What I Shoulda Said

Driving down the alley, Lexy had quickly pulled into the parking space marked ”For Clients of Benchley Liddigate, Attorney. She jumped out, and opening the back passenger door, began attending to The Boy. The Boy had spilled the tiny Lego pieces with which he was constructing a lunar module, and he was making distress noises. The Boy prefers to have everything in order.

Meanwhile, a car zoomed into the adjoining parking space, narrowly missing Lexy’s fender and Lexy.
A potbellied man who, we soon learned, was Benchley Liddigate, owner of the, apparently well-known, PRIVATE PARKING SPACES, exited the car and stood glaring at Lexy. She finally turned to him, glared back and asked, “May I help you?”

Benchley replied with what I’m sure he thought was a withering rejoinder. “The question is, ‘How can I help you?’ You are parked in MY private space, for clients only, so you must be here to see me.” His words were sharp with sarcastic wit. It was clear that he did not REALLY want to know how he could help.

“No, I don’t need any help,” Lexy answered. “I had an issue that needed attention, so I just pulled in to do that.”

“These are Private Spaces.”I could tell that Private Spaces was capitalized when he said it.
They are for my clients only.” I could hear the unspoken “you stupid woman.”

“I apologize for parking in your private space,” said Lexy in an attempt to mollify this puffed up keeper-of-the-sacred-parking-spaces. I can’t say she seemed completely sincere.

Benchley said, “I don’t WANT your apology.” Again, the unspoken was loud and clear. And it sounded like “There could be nothing more worthless at this point than your apology, AND nothing important enough in your small life to warrant parking in one of my spaces since you are definitely not one of my clients. I don’t care if you are having an emergency that involves blood, choking, or childbirth. The only way you could be important enough to occupy one of these exclusive spaces is if you are going to retain my services to sue someone for you.” But all he said was, “I don’t WANT your apology.” And these five self-righteous words were heavy with, ”What I WANT is for you to move your blankety-blank car. NOW! I WANT you not ever to have been here. I WANT you to follow the rules I have posted. These are my parking spots and I’LL decide who can be here. How dare you! Do as I say!!!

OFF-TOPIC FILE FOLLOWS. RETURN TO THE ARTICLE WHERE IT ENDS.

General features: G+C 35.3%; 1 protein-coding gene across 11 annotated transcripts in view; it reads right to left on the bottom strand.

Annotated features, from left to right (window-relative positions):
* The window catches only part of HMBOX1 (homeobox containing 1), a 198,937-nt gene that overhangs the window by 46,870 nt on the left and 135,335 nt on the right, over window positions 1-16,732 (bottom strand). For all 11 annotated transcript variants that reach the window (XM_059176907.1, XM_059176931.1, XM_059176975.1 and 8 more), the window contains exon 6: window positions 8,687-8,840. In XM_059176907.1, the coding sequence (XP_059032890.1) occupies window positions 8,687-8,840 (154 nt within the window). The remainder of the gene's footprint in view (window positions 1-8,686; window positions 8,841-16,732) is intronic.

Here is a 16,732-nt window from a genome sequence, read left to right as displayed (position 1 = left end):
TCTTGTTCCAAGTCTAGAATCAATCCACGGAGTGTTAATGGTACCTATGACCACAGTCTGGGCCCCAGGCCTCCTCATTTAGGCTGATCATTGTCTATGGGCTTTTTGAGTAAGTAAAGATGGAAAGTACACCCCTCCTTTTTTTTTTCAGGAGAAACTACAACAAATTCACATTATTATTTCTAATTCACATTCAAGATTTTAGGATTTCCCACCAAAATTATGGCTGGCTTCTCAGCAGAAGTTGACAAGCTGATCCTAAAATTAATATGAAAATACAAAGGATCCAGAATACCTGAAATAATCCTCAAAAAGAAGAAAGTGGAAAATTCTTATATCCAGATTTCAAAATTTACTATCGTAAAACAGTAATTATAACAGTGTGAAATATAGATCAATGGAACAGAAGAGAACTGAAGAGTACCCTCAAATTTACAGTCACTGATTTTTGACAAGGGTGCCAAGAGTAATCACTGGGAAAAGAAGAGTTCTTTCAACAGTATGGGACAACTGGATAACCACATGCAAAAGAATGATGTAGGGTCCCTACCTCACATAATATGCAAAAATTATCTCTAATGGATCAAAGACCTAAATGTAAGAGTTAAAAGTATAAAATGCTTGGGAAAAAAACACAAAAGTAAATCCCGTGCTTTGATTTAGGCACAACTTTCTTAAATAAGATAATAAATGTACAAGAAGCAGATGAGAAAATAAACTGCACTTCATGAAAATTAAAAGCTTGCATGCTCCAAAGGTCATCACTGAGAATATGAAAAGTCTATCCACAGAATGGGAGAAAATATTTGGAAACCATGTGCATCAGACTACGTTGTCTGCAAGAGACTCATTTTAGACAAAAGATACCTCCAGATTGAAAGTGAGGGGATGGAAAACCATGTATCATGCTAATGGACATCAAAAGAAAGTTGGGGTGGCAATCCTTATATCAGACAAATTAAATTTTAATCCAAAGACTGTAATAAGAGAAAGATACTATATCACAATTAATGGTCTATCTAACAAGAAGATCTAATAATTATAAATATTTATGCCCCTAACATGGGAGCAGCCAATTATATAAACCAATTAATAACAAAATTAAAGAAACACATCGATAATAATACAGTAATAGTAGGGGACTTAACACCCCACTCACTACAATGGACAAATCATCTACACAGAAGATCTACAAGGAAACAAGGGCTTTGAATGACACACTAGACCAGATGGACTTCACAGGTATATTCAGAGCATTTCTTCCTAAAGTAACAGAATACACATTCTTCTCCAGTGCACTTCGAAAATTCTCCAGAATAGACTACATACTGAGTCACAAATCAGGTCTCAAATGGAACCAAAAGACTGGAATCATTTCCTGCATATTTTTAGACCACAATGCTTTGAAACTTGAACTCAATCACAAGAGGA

Lexy, considering that since he didn’t want the apology, which was the only thing she was willing to offer, gazed at him cooly and explained, “Then I don’t know what else to do. I need to take care of this,”–she pointed, once again, to The Boy and his spilled Legos– “THEN I’ll be on my way.” Benchley didn’t have the exclusive rights to capitalizing words.

I could tell she was no longer interested in explaining that her trespass was only temporary and she’d be gone from the elite space before some desperate, litigious client rolled up and needed the precious spot.

Benchley, quivering with indignation, cast sarcasm aside and spoke plainly. “You park in my private space and then you look at me like ”What the %*## do I want?” I think I saw steam coming from his ears. I’m sure I heard it.

Lexy, having resolved from the beginning not to blink first, realized that she was going to have to cut straight to checkmate. She made her final statement and turned away. “If we need to call someone, then let’s do it.” She may as well have said, “Go ahead. Make my day.”

Benchley, shaking his head in potbellied exasperation at this ridiculous woman who had refused to submit to his authority, stomped off to the entrance to his office, which was, undoubtedly, also private.

Lexy dealt with the spilled Legos, restored order to The Boy’s world, and we drove away from the hallowed space.

Birdie admired Lexy’s cool response under pressure. Birdie had always been one of those people that never had the snappy comeback when she needed it. She was more likely to say something like, “Oh, yeah?” She could think of lots of things she ”shoulda” said later on, when there was no longer any need to say anything to anyone. She wished, just once, she could whip out a sassy retort at the optimum moment. Something like, “If you’d like to discuss this with my Uncle Vito, I can put him in touch.” You know. In a Godfather tone of voice. Yeah. That’s it.


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